For the skeptics, I would add that theatrical attendance is down even further. Ticket prices have increased since 2019, despite reduced attendance, though notably they’re lower than inflation’s increase over the same time period. Using The-Number’s math and NATO’s average ticket price ($10.53 nowadays on average), attendance is down 29-38%, depending if you go with 2019 or 2018.

Still, we could ask, “Well why is box office revenue still down 16% from that 2018 peak and attendance down 25%?” Here are my explanations:

  • First, the theatrical market is smaller than pre-Covid-19. According to one report, 2,000 screens closed due to the pandemic. Obviously, if folks can’t go to as many theaters, there won’t be as much revenue. Anecdotally, my local Regal isn’t running as many screens as it could.
  • Second, I think some customers got out of the moviegoing habit in the pandemic, and they just plan to keep watching Netflix (or Disney+/Max/Paramount+ and their new theatrical movies) instead. Plus, I agree with Pete Doctorow that the streaming experiment trained some customers to wait. In two, different, unprompted recent conversations, friends have said they skipped seeing Guardians of the Galaxy in theaters because it would be on Disney+ soon anyways.
  • Third, there may be some Covid pandemic worriers who just won’t go back to theaters for safety concerns still.
  • Fourth, I’m sympathetic to the “blockbuster fatigue” explanation. When all you have is blockbusters at the theaters, folks who want to see comedies, dramas and romcoms will just stay home.
  • Fifth…nah, I don’t want to say it. Do I have to? Fine, one film may have been hampered by the politic debate its parent company has been dragged into. Do I think that’s going to kill all of that studio’s films? No, but could it lower returns by another 10-15%? Maybe?

Still, we’re only talking 16% in terms of total revenue and 25% in terms of attendance, for an industry wracked by disruption over the last few years. Theaters and studios should be able to account for this new market size going forward.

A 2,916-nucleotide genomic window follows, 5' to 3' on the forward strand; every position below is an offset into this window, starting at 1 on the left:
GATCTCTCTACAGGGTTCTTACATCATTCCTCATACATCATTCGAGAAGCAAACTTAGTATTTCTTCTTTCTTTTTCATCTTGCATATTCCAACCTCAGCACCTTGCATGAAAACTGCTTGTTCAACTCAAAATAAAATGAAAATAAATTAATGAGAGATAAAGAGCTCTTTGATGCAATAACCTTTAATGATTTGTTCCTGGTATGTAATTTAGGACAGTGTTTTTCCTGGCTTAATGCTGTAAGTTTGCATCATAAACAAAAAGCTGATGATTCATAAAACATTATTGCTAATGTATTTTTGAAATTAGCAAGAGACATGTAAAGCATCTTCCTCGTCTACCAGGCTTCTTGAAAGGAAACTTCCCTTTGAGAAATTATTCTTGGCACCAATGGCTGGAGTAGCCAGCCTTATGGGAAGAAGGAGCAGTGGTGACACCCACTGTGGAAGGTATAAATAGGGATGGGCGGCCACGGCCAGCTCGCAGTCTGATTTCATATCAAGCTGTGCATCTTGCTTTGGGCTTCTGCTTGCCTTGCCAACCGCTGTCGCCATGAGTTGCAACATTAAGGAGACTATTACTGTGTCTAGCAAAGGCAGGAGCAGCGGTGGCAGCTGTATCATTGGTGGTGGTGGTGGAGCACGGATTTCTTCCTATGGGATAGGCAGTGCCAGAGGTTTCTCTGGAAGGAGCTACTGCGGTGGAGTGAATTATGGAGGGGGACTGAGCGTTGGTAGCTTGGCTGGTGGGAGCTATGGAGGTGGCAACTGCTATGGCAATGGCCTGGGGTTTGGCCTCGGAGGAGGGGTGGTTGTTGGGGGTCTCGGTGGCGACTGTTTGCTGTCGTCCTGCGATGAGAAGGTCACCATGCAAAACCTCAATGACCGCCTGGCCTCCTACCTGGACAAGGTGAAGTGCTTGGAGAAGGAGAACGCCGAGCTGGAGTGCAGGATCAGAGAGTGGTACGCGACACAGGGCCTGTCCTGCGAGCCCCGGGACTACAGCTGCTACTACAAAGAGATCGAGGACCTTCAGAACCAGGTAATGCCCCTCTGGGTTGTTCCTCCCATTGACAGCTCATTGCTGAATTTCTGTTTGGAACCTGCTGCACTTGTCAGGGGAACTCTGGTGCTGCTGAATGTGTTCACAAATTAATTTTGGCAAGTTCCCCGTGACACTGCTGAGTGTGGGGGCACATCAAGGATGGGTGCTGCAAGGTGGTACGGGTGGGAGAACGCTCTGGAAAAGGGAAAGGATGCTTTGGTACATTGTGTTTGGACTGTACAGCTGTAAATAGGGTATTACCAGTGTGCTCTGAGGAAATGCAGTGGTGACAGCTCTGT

Where Do We Go From Here?

If you take nothing away from today’s column, have it be this: money doesn’t grow on trees. If it were easy to launch every film as a billion dollar franchise, you’d have a lot more billion dollar franchises. When you have true competition in an industry, you’ll have hits and misses.

If I owned a theater or a streamer, I’d much rather have a crowded June that has huge total box office, with a few films that flopped, than last summer that had a higher ratio of hit films, but a still anemic box office. A crowded release calendar is a good thing, not a bad thing. (Indeed, analysts are already worrying that July looks crowded too. Crowded is good!)

That said studios need to plan for this new reality. As Sonny Bunch pointed out on the Across the Movie Aisle podcast, the issue may just be that movie budgets have exploded too much. When every film needs to gross $500 million domestic to break even, yeah fewer films will break even. When you add that to smaller secondary windows, then the obvious solution is to have smaller film budgets. This is my biggest strategic recommendation for the studios: costs need to get pulled under control for the giant tentpoles.

Plus, I’d relook at the windowing process. When customers know big movies are coming to streaming in a mere 6 to 12 weeks, it hurts theaters. (It’s unclear if it helps or hurts TVOD—Universal clearly thinks it helps—but I don’t think a shorter EST/TVOD window hurts theaters.) As opposed to short windows, I’d go the other way. Yes, it will require some more marketing, but I bet it helps lift all theatrical boats.

Of course, these things don’t change quickly. Some of these films have been in production for years, so it will take years for studios to right size production budgets. But I expect they’ll do it.

Almost Most Important Story of the Week – Tempering Podcasting’s Sky High Hopes

The podcast industry has caught my eye again recently, with some interesting numbers and headlines. (And remember, I wrote a well-received piece for The Ankler back in February.)

Let’s start with the bad news


The rest of this article is for paid subscribers of the Entertainment Strategy Guy, so if you’d like to read about…

– The podcasting industry’s recent woes
– The FTC’s Amazon Prime lawsuit
– The PGA-LIV merger. (And the most important merger trial for entertainment going.)
– HBO Max selling content
– And more…

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The Entertainment Strategy Guy

The Entertainment Strategy Guy

Former strategy and business development guy at a major streaming company. But I like writing more than sending email, so I launched this website to share what I know.